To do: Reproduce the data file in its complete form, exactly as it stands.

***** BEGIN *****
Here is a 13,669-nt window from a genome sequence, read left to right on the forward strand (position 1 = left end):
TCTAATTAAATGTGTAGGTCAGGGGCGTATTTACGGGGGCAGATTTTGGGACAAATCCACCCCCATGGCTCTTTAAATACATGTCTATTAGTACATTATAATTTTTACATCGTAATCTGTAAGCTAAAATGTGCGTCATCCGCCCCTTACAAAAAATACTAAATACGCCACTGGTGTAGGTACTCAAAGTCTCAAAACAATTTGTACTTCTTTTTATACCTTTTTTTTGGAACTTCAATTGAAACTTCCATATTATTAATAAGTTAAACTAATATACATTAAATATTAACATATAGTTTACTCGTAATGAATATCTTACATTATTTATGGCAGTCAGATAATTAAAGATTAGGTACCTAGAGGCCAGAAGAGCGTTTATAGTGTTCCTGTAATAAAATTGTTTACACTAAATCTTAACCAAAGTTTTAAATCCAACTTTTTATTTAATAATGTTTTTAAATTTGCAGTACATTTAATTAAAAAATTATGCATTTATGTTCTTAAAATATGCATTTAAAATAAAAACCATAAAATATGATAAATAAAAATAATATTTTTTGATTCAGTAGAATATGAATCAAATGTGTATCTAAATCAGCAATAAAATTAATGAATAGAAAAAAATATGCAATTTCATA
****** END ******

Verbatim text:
Here is a 13,669-nt window from a genome sequence, read left to right on the forward strand (position 1 = left end):
TCTAATTAAATGTGTAGGTCAGGGGCGTATTTACGGGGGCAGATTTTGGGACAAATCCACCCCCATGGCTCTTTAAATACATGTCTATTAGTACATTATAATTTTTACATCGTAATCTGTAAGCTAAAATGTGCGTCATCCGCCCCTTACAAAAAATACTAAATACGCCACTGGTGTAGGTACTCAAAGTCTCAAAACAATTTGTACTTCTTTTTATACCTTTTTTTTGGAACTTCAATTGAAACTTCCATATTATTAATAAGTTAAACTAATATACATTAAATATTAACATATAGTTTACTCGTAATGAATATCTTACATTATTTATGGCAGTCAGATAATTAAAGATTAGGTACCTAGAGGCCAGAAGAGCGTTTATAGTGTTCCTGTAATAAAATTGTTTACACTAAATCTTAACCAAAGTTTTAAATCCAACTTTTTATTTAATAATGTTTTTAAATTTGCAGTACATTTAATTAAAAAATTATGCATTTATGTTCTTAAAATATGCATTTAAAATAAAAACCATAAAATATGATAAATAAAAATAATATTTTTTGATTCAGTAGAATATGAATCAAATGTGTATCTAAATCAGCAATAAAATTAATGAATAGAAAAAAATATGCAATTTCATA